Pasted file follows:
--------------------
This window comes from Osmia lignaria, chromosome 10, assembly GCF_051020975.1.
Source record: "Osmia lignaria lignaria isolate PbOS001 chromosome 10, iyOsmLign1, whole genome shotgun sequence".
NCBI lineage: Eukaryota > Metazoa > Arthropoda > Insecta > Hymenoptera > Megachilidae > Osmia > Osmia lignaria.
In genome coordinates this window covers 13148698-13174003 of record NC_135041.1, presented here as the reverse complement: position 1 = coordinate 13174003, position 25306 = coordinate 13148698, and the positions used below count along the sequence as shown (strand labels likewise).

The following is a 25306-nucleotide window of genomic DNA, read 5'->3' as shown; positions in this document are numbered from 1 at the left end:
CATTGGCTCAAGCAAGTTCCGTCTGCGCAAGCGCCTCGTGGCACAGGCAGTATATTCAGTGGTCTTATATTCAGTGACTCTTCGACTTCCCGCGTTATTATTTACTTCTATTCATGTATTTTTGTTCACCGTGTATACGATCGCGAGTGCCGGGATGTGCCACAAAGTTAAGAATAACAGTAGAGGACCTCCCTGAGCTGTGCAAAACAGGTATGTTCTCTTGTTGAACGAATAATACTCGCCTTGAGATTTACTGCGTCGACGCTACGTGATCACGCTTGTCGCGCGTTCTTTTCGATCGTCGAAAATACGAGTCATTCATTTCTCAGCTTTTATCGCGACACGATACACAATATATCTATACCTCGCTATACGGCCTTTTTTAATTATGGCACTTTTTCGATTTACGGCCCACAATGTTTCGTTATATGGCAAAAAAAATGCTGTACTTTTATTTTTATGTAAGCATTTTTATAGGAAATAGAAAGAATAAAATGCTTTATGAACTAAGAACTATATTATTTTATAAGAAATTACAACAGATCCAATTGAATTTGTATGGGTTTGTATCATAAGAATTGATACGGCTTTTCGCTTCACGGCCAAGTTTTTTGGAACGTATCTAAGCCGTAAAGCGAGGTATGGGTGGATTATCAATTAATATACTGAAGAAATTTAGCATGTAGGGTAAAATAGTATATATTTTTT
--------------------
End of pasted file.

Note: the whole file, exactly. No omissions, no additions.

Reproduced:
This window comes from Osmia lignaria, chromosome 10, assembly GCF_051020975.1.
Source record: "Osmia lignaria lignaria isolate PbOS001 chromosome 10, iyOsmLign1, whole genome shotgun sequence".
NCBI lineage: Eukaryota > Metazoa > Arthropoda > Insecta > Hymenoptera > Megachilidae > Osmia > Osmia lignaria.
In genome coordinates this window covers 13148698-13174003 of record NC_135041.1, presented here as the reverse complement: position 1 = coordinate 13174003, position 25306 = coordinate 13148698, and the positions used below count along the sequence as shown (strand labels likewise).

The following is a 25306-nucleotide window of genomic DNA, read 5'->3' as shown; positions in this document are numbered from 1 at the left end:
CATTGGCTCAAGCAAGTTCCGTCTGCGCAAGCGCCTCGTGGCACAGGCAGTATATTCAGTGGTCTTATATTCAGTGACTCTTCGACTTCCCGCGTTATTATTTACTTCTATTCATGTATTTTTGTTCACCGTGTATACGATCGCGAGTGCCGGGATGTGCCACAAAGTTAAGAATAACAGTAGAGGACCTCCCTGAGCTGTGCAAAACAGGTATGTTCTCTTGTTGAACGAATAATACTCGCCTTGAGATTTACTGCGTCGACGCTACGTGATCACGCTTGTCGCGCGTTCTTTTCGATCGTCGAAAATACGAGTCATTCATTTCTCAGCTTTTATCGCGACACGATACACAATATATCTATACCTCGCTATACGGCCTTTTTTAATTATGGCACTTTTTCGATTTACGGCCCACAATGTTTCGTTATATGGCAAAAAAAATGCTGTACTTTTATTTTTATGTAAGCATTTTTATAGGAAATAGAAAGAATAAAATGCTTTATGAACTAAGAACTATATTATTTTATAAGAAATTACAACAGATCCAATTGAATTTGTATGGGTTTGTATCATAAGAATTGATACGGCTTTTCGCTTCACGGCCAAGTTTTTTGGAACGTATCTAAGCCGTAAAGCGAGGTATGGGTGGATTATCAATTAATATACTGAAGAAATTTAGCATGTAGGGTAAAATAGTATATATTTTTT